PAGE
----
However, some systems in the brain can be described here that have been shown to be highly relevant in relation to understanding children who have lived under severe inadequate care.


The fight-flight system

This video provides an explanation of what the fight-flight system is all about and how it works. It is a built-in system in the brain that enables us to survive in the face of acute dangers / threats, something we clearly demonstrate in the video with the man who just escapes being run over.


The fight-flight system is a built-in system in the brain that enables us to respond to danger and threats by mobilizing the body to go into fight or flight mode. Simply put, this system triggers the fear response. The fight-flight system is something that both animals and humans are equipped with, and it basically works the same way. When one perceives danger (through sensory impressions), the brain automatically turns on the body's "alarm system."

Adrenaline, norepinephrine and cortisol are then immediately excreted in the blood, and this initiates an enormous mobilization of energy in the body. It is perfectly normal to react to danger / threat with fear, and it is a sign that the brain is functioning properly. Normal symptoms that the fight-flight system is activated include sweating, palpitations, high heart rate, dizziness, the skin turns white, stomach ache, feeling of fear, numbness, feeling of unreality, and more.

The problem is when the "fight-flight response" does not turn off, that is, you can not calm down after the immediate danger or threat is over. It is also a problem when the alarm system turns on without understanding the reason for it.

When the fight-flight system does not shut down after an "acute crisis", but continues to keep the person in high activity, we can call it being in a "constant state of alert." This means that the level of cortisol in the blood remains high, which has a negative effect on, among other things, the immune system, and which can also seem to have negative effects on brain development in young children.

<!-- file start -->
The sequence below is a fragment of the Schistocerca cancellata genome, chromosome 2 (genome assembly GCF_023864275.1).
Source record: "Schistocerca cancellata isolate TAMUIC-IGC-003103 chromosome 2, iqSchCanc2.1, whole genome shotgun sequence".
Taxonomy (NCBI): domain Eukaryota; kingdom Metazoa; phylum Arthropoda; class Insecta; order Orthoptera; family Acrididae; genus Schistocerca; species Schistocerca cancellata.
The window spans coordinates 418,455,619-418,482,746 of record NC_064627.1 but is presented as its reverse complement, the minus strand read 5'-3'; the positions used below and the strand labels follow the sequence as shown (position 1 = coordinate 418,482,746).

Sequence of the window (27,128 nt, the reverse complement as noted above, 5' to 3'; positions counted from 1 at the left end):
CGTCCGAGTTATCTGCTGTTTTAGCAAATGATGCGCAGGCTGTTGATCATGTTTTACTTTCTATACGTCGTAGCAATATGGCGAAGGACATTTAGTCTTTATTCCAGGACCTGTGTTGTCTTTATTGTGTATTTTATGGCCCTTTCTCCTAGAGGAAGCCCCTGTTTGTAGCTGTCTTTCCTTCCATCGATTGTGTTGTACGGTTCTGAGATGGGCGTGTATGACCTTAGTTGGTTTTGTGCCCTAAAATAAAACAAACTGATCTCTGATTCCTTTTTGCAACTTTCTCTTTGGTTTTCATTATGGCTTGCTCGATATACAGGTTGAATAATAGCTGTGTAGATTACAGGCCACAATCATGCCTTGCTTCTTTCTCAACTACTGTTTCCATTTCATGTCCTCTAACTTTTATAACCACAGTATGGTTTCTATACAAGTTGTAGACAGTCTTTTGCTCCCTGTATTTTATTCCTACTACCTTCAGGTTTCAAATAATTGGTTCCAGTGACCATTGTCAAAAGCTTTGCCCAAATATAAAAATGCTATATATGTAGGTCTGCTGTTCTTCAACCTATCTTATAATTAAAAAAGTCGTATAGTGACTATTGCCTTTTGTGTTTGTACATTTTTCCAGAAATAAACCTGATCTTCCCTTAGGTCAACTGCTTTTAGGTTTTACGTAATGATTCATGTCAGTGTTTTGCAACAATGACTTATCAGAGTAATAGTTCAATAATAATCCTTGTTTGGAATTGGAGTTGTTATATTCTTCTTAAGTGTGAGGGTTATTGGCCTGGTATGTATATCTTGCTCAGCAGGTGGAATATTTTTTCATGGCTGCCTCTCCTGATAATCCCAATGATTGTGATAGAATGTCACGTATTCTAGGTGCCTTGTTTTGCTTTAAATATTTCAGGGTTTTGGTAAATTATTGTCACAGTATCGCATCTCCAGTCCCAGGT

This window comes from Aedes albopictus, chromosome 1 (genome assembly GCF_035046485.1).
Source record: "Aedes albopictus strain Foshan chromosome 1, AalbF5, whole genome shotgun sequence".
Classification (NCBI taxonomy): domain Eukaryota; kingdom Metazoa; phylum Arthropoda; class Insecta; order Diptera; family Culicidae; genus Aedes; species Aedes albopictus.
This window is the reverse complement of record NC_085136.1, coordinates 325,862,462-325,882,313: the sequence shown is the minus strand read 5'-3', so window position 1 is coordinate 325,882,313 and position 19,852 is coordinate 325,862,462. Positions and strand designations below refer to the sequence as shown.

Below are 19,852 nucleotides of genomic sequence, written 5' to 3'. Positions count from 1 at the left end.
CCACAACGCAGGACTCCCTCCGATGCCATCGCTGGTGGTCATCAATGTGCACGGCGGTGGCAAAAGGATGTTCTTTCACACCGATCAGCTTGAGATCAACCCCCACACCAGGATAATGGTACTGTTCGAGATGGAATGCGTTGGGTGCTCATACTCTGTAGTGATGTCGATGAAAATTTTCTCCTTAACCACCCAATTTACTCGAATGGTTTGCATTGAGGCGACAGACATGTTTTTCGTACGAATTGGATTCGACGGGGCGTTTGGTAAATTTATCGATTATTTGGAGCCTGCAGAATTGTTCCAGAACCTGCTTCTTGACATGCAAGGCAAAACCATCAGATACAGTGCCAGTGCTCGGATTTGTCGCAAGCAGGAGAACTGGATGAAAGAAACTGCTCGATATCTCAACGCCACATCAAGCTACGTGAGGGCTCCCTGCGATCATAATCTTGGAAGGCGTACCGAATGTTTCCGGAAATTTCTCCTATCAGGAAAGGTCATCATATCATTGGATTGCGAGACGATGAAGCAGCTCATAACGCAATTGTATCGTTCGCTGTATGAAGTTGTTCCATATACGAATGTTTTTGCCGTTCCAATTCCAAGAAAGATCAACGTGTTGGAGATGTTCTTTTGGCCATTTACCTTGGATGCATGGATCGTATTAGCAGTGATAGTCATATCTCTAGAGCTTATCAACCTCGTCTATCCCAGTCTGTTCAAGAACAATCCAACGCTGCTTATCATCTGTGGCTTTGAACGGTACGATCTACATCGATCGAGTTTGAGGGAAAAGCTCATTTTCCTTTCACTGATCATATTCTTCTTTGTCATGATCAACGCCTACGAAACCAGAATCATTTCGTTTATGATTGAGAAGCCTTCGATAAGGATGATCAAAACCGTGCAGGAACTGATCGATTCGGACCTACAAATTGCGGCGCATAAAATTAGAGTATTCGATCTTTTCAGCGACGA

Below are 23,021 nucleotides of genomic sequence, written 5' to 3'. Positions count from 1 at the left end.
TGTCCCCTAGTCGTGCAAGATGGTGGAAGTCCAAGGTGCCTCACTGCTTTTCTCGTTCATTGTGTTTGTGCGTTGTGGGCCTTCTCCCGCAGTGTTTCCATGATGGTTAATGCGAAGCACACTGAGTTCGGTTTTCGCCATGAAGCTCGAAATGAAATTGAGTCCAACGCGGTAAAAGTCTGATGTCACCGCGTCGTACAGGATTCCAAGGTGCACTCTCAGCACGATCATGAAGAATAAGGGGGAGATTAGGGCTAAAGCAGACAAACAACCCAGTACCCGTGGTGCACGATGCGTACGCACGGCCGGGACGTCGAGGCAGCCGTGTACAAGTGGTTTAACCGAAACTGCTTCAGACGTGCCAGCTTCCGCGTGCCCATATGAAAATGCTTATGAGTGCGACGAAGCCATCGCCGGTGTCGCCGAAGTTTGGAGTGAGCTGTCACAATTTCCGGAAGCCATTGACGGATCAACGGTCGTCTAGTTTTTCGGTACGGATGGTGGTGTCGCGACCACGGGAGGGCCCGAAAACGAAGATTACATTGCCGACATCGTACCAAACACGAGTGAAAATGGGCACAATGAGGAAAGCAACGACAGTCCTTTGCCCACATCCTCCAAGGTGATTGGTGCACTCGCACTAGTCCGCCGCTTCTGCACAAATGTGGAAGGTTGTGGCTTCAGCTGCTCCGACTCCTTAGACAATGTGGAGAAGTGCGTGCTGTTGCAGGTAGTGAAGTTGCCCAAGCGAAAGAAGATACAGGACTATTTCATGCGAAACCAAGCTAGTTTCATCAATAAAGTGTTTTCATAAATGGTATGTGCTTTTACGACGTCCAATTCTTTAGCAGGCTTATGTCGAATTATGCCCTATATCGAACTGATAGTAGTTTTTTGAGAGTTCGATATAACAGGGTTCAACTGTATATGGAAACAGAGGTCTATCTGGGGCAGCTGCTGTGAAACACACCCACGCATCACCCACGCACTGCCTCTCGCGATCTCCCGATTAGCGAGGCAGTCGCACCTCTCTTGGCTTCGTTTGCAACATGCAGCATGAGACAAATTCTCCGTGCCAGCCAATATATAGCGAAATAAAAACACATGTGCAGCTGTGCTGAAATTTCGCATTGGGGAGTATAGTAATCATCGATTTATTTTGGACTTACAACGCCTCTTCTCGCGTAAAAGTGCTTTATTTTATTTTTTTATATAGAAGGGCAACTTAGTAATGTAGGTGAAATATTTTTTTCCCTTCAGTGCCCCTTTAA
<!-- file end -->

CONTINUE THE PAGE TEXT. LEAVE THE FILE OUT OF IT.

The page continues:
When children have a constant alertness, this is a sign that the child is not feeling well. It is a common symptom in various forms of neglect situations.


Trauma and brain "overload protection": Dissociation

Children who have experienced trauma, either as a result of neglect or for completely different reasons, may have experience with a phenomenon called dissociation. This is part of the brain's natural "overload protection" and is something that can happen in situations that are so frightening that it exceeds the person's ability to integrate the experience in a normal way.

 Dissociating means standing on the side of the situation one is in, and can be a form of "anesthesia". It is a sensible strategy that makes the extremely frightening events virtually tolerable. 

However, can dissociation create problems in different ways. By dissociating while experiencing something traumatic, this can lead to the memories being stored in the brain in a disorganized and disorderly way, which makes memories difficult to process - as they are "splintered" in various fragments of memory. Therefore, memories can come up again in surprising ways, for example by hearing a sound reminiscent of the traumatic, feeling a smell, or get a sensory sensation similar to the one you had when the traumatic happened.

Children who have experienced neglect will have experience with a number of trauma situations, and may have extensive problems related to dissociation. Many such children have sudden mood swings, and it can happen as "lightning from clear skies". They often have difficulty putting into words what they are experiencing, and this can take the form of outbursts of rage or extreme anxiety attacks. 

Simply put, it can be explained by the fact that the fight-flight system is activated without any real danger - but that it is the brain that plays the child a trick. 


A case study: Being in survival mode (fight-flight mode)

Psychologist Dag Nordanger at RVTS Vest describes the following case example of a boy with a serious trauma problem, and where the fight-flight system runs wild:

On a two-handed basis, Preben could be "the world's nicest boy". He realized that he had acted wrongly and promised dearly and sacredly to get together. But the minute after, he regained his black gaze, and began throwing chairs and tables around him as he shouted swear words and taboo expressions. The teachers experienced that he became "another", he was like two people. For a while they had been trying to calm him down by laying him on the floor. Preben became completely furious, kicked and bit, shouted for help and roared that he was raped. It was clear that the school would rather get rid of him. At the very least, they appealed for an ADHD diagnosis so that he could be brought under chemical control